UN Secretary-General António Guterres warned Wednesday that the world is facing “an unprecedented threat from intolerance, violent extremism and terrorism” that affects every country, exacerbating conflicts and destabilizing entire regions.
The UN chief told a Security Council ministerial meeting on the sidelines of the annual gathering of world leaders that “the new frontier is cyberterrorism – the use of social media and the dark web to coordinate attacks, spread propaganda and recruit new followers.”
He stressed that the response to the unprecedented terrorist threat “must complement security measures with prevention efforts that identify and address root causes, while always respecting human rights.”
Russia, which holds the council presidency this month, organized the meeting on cooperation between the UN and three Eurasian organizations in countering terrorism – the Shanghai Cooperation Organization, the Collective Security Treaty Organization, and the Commonwealth of Independent States.
The United States and its Western allies echoed the secretary-general, stressing the importance of respecting human rights in counterterrorism operations.
“Efforts to counterterrorism that do not respect human rights ultimately breed resentment and violent extremism,” US Deputy Ambassador Jonathan Cohen said. “When member states or regional organizations conflate terrorism with nonviolent political dissent, they do a disservice not only to the protection of human rights and fundamental freedoms but to our global effort to defeat terrorism.”
He said the world is witnessing this “dangerous approach” in Syria, where the government and its Russian allies “justify as legitimate counterterrorist operations airstrikes on civilians, schools, ambulances, and hospitals that have killed over a thousand people since April and wounded over 2,000.”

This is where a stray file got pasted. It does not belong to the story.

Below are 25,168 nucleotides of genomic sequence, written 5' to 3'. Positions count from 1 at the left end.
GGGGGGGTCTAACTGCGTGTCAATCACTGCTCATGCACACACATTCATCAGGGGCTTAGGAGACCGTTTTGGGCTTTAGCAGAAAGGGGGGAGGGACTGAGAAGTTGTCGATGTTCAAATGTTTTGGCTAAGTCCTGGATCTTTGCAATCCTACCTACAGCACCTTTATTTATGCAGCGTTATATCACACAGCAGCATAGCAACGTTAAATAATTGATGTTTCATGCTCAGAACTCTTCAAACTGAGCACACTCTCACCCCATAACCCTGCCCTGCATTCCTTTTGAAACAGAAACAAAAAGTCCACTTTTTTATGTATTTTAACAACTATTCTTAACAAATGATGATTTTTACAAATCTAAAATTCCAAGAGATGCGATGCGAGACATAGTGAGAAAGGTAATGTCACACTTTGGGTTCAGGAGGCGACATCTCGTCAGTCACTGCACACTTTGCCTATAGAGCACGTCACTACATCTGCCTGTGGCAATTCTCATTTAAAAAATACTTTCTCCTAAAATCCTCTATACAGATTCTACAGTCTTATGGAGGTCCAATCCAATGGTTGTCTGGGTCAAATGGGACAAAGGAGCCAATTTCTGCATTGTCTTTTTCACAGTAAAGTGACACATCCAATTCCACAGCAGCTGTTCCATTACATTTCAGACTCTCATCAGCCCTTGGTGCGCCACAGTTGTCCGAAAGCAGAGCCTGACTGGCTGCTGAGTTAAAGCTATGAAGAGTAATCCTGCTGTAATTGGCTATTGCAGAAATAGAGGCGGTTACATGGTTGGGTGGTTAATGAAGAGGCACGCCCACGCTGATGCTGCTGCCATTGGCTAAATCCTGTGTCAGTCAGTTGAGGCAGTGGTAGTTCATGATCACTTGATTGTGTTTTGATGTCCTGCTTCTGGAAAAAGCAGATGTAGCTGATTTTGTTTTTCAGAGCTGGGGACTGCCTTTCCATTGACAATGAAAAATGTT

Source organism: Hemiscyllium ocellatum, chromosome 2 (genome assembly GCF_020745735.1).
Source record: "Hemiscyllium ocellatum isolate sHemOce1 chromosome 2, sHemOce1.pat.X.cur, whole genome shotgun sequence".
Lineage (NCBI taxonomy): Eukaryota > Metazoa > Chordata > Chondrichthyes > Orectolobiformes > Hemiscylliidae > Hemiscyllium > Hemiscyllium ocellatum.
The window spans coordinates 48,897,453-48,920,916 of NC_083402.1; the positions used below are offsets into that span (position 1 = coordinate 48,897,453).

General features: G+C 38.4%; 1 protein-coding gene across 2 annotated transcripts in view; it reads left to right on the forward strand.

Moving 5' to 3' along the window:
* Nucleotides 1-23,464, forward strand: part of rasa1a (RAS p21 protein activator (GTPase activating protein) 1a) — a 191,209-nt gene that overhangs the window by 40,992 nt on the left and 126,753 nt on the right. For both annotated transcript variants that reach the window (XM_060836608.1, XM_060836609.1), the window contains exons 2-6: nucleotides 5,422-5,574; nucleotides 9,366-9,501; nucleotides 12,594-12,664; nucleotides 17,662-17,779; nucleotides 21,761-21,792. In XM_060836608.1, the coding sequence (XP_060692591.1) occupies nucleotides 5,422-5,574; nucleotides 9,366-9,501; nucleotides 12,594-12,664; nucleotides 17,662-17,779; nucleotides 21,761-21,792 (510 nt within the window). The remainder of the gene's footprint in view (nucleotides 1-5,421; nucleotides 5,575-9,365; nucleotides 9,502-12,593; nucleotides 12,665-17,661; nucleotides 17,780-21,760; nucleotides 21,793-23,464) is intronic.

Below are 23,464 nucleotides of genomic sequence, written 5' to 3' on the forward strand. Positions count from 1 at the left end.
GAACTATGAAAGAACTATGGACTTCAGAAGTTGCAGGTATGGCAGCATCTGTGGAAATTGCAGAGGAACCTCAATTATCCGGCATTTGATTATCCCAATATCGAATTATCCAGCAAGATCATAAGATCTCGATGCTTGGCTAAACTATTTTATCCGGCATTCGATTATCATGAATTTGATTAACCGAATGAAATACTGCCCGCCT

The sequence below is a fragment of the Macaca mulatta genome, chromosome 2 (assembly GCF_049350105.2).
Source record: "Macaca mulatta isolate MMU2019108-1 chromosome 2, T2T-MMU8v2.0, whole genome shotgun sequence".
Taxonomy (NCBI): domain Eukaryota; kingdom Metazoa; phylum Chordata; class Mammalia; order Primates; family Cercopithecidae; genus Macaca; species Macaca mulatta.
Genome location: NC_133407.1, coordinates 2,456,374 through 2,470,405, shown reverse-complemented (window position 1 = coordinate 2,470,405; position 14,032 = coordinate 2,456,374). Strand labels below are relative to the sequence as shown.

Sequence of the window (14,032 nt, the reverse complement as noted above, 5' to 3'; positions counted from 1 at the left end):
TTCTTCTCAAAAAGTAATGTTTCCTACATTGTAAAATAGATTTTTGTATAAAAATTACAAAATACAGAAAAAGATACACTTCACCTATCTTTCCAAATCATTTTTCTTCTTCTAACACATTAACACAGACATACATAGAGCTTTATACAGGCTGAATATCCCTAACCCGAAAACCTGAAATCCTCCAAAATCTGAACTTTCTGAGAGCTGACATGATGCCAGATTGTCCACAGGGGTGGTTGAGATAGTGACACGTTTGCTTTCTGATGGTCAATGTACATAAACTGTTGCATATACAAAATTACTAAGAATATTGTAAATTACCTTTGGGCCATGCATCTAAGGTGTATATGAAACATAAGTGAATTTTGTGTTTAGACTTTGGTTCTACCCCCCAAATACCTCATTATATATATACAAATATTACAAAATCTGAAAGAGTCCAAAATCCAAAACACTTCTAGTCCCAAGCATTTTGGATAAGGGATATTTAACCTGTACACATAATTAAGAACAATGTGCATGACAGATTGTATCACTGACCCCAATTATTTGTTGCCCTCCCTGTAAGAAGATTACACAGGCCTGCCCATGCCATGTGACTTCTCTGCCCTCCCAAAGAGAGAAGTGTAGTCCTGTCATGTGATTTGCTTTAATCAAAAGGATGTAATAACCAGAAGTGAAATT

Russia’s Foreign Minister Sergey Lavrov warned that the “terrorist threat” coming from Syria and Iraq is very rapidly spreading through Africa, including Libya, “and Central, southern, and Southeast Asia are also becoming areas where savage acts of terrorism are perpetrated.”
Alluding to Western criticism, he said, “The double standards used by some countries make it more difficult to react to the challenges today, including the terrorist challenges.”
“It is unacceptable – I underscore that – using terrorist entities for political purposes,” Lavrov said. “There can be no justification for this.”
Vladimir Norov, secretary-general of the eight-nation Shanghai Cooperation Organization, said the fight against terrorism and related threats is one of its main activities and called Wednesday’s meeting “extremely timely” because of increasing instability in the world due to the terrorist threat and its emerging link to transnational crime.
He said fighters that supported the Islamic State group in Syria and Iraq “are striving to create new strongholds, including in the Eurasian space.” And he warned that “the threat of their access to radioactive and toxic substances is growing, and their possible use of new types of financing and weapons.”
The organization, which counts among its members Russia, China, India, and Pakistan, has half the world’s population and is regarded as the primary security pillar in the region, but Norov stressed that “it’s not a military organization aimed at other states.”
Valery Semerikov, secretary-general of the Collective Security Treaty Organization, told the council, “The world is under threat of global terrorism” and joint work to combat it is needed today.
He said the organization, a six-nation military alliance of Russia, Armenia, Kazakhstan, Kyrgyzstan, Tajikistan, and Belarus, made an open appeal to the North Atlantic Treaty Organization in May “on increasing trust and developing cooperation” in countering global threats and challenges.
“I would like to address the foreign ministers of NATO and ask them to consider and react to the open appeal lodged by the ministers of foreign affairs of the CSTO,” Semerikov said.
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